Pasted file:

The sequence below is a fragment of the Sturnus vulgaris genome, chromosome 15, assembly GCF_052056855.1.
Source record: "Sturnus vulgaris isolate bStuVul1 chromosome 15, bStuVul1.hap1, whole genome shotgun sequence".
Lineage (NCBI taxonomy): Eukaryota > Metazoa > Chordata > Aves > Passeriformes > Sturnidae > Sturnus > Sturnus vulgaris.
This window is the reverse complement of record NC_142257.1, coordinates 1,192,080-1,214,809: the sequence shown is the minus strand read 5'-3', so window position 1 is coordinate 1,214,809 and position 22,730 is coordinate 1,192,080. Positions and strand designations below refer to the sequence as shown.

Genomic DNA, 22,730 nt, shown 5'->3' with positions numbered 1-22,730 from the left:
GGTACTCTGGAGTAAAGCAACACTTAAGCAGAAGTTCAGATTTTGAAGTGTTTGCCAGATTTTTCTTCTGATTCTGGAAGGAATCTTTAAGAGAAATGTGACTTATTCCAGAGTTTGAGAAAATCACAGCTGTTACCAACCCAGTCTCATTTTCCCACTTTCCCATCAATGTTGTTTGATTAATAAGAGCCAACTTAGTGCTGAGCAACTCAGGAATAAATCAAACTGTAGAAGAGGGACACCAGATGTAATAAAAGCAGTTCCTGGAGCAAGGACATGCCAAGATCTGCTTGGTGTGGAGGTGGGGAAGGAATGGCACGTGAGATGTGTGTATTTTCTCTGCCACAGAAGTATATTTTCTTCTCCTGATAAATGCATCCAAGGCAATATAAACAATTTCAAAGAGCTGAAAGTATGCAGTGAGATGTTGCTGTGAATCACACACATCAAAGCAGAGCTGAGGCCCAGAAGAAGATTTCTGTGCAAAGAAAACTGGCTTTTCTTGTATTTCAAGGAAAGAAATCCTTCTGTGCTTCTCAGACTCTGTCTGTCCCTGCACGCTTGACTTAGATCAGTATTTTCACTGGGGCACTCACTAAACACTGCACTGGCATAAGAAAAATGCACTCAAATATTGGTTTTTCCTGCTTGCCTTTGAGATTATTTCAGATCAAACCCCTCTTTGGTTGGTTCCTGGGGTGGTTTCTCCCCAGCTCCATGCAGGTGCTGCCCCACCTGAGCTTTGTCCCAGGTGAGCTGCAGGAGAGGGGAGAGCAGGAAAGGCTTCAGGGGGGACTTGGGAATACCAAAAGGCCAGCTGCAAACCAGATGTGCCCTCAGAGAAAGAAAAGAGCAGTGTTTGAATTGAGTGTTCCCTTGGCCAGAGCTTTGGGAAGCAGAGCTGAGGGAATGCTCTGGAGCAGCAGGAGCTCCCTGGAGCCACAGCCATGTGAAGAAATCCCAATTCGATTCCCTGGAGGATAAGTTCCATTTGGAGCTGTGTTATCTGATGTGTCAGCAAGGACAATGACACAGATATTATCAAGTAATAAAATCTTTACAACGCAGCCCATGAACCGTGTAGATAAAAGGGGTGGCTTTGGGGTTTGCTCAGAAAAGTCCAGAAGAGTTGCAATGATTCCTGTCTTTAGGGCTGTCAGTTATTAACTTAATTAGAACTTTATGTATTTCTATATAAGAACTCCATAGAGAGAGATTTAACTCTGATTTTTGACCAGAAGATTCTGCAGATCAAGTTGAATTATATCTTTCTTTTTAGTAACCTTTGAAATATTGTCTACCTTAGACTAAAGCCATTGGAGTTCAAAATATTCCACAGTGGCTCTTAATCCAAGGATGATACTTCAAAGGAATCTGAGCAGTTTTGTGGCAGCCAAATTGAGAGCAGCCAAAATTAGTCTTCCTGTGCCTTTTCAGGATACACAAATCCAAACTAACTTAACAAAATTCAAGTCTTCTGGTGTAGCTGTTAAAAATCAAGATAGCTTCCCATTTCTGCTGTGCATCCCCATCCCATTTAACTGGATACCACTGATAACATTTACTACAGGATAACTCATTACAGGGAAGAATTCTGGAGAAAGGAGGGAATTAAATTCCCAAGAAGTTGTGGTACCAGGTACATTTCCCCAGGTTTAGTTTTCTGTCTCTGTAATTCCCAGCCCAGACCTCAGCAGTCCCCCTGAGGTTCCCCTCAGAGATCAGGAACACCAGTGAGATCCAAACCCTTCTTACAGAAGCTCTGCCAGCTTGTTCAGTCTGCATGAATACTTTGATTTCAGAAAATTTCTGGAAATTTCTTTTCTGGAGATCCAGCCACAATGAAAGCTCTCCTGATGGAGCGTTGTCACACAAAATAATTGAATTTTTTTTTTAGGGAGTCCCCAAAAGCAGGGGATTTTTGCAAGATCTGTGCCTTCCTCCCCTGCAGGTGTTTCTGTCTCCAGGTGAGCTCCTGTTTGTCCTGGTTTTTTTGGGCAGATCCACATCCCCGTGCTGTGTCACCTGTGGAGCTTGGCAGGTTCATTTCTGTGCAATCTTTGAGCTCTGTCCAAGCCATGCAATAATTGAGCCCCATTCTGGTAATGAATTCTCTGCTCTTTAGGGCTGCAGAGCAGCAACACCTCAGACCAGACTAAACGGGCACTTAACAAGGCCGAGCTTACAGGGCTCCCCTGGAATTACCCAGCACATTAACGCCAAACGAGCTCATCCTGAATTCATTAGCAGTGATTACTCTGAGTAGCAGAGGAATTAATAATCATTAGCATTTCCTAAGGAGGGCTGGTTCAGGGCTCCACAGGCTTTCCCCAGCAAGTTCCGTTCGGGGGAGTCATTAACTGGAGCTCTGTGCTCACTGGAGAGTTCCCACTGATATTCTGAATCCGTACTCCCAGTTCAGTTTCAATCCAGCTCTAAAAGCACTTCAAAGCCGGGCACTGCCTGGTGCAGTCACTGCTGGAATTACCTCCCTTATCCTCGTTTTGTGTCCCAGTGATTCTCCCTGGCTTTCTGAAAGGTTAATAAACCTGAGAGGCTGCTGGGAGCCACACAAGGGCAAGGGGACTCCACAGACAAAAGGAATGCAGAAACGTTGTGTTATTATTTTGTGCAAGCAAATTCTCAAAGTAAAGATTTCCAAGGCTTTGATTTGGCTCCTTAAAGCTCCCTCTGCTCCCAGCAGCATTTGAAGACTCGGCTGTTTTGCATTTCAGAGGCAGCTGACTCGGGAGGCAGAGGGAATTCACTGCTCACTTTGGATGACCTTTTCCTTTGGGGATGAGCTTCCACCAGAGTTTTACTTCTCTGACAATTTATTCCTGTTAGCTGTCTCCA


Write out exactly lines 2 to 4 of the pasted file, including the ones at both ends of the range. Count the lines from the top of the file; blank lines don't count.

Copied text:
Source record: "Sturnus vulgaris isolate bStuVul1 chromosome 15, bStuVul1.hap1, whole genome shotgun sequence".
Lineage (NCBI taxonomy): Eukaryota > Metazoa > Chordata > Aves > Passeriformes > Sturnidae > Sturnus > Sturnus vulgaris.
This window is the reverse complement of record NC_142257.1, coordinates 1,192,080-1,214,809: the sequence shown is the minus strand read 5'-3', so window position 1 is coordinate 1,214,809 and position 22,730 is coordinate 1,192,080. Positions and strand designations below refer to the sequence as shown.